Seriously geeking out.

The pace of posts here has slowed, and it may stay pretty slow until I get some new data-slicing tools set up.

I spent the weekend trying to understand when I might want to use a vector space model to compare documents or terms, and when ordinary Pearson’s correlation would be better. Also, I now understand how Ward’s method of hierarchical agglomerative clustering is different from all the other methods.

I know kung fu.

Aside from the sheer fun of geekery, what I’ve learned is that the digital humanities have become *much* easier to enter than they were in the 90s. I attempted a bit of data-mining in the early 90s, and published an article containing a few graphs in Studies in Romanticism, but didn’t pursue the approach much further because I found it nearly impossible to produce the kind of results I wanted on the necessary scale. (You have to remember that my interests lean toward the large end of the scale continuum in DH.)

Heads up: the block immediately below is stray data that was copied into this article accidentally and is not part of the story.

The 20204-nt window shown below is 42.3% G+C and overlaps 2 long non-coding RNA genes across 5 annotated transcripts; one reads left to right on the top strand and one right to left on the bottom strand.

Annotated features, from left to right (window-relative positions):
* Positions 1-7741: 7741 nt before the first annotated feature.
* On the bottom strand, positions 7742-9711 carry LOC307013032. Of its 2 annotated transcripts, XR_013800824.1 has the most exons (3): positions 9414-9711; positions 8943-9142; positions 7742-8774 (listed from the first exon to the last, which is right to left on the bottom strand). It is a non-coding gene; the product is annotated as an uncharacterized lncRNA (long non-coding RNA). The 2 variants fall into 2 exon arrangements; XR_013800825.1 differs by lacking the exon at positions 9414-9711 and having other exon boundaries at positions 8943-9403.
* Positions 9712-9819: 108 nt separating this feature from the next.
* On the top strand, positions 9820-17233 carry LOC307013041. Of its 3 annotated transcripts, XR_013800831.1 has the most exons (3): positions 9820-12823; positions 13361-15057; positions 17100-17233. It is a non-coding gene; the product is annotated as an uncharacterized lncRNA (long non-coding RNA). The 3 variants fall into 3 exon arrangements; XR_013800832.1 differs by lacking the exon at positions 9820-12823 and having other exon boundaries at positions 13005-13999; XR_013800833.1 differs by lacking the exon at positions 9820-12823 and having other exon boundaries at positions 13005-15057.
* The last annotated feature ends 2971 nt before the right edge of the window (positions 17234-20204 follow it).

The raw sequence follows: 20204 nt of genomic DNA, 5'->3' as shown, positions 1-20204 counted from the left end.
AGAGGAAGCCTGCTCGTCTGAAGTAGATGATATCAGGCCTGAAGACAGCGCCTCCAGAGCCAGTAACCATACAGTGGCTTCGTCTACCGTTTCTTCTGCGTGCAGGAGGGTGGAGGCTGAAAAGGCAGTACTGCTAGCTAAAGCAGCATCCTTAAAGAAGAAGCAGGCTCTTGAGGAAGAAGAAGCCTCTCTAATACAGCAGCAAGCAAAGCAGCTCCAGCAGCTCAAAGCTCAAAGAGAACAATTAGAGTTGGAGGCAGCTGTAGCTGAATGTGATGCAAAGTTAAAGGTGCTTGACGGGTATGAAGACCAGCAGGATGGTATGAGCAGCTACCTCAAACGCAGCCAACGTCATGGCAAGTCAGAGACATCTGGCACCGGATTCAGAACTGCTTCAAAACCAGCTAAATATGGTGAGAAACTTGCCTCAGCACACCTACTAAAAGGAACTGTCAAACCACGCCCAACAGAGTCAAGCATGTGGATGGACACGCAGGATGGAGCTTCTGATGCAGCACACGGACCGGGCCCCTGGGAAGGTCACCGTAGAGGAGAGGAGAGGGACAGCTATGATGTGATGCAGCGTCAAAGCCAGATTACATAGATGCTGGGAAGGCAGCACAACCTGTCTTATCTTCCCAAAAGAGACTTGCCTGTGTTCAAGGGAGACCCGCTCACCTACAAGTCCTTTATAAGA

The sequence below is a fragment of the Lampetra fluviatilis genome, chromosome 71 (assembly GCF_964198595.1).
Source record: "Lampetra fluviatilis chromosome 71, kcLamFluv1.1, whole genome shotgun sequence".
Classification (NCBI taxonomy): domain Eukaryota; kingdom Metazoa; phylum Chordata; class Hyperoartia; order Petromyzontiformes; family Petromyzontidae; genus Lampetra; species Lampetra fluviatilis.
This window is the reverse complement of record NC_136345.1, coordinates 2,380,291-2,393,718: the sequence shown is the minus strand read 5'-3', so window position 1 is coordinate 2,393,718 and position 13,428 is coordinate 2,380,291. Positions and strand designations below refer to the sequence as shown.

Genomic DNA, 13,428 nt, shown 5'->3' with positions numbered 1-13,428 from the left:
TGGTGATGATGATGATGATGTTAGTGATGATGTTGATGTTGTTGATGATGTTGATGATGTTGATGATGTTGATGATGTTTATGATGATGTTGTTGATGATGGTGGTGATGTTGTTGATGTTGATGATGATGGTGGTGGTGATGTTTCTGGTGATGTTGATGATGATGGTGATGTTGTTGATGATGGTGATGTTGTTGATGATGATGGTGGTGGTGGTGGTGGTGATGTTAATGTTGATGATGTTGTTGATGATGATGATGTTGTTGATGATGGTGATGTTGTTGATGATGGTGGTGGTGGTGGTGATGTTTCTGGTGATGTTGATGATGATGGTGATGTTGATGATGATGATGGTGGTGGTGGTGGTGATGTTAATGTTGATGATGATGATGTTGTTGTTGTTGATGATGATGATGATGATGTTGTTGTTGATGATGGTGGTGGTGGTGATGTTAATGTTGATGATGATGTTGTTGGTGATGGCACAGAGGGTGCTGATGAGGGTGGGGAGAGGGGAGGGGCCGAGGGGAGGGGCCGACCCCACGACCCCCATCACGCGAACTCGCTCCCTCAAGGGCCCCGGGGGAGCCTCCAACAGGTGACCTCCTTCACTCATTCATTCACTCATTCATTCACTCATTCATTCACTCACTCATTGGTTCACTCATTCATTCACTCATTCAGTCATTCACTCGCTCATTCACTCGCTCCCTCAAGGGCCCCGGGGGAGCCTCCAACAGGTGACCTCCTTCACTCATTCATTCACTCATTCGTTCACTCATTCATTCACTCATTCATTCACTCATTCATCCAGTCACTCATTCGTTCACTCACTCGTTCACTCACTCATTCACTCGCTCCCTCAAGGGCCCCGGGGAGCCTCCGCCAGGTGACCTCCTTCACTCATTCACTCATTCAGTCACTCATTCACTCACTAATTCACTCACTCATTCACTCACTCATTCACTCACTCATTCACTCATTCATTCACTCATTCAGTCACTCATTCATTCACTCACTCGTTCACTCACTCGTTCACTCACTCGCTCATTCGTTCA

I told myself that I would get back in the game when the kinds of collections I needed began to become available, and in the last couple of years it became clear to me that they were, if not available, at least possible to construct. But I actually had no idea how transparent and accessible things have become. So much information is freely available on the web, and with tools like Zotero and SEASR the web is also becoming a medium in which one can do the work itself. Everything’s frickin interoperable. It’s so different from the 90s when you had to build things more or less from scratch yourself.

By tedunderwood

Ted Underwood is Professor of Information Sciences and English at the University of Illinois, Urbana-Champaign. On Twitter he is @Ted_Underwood.

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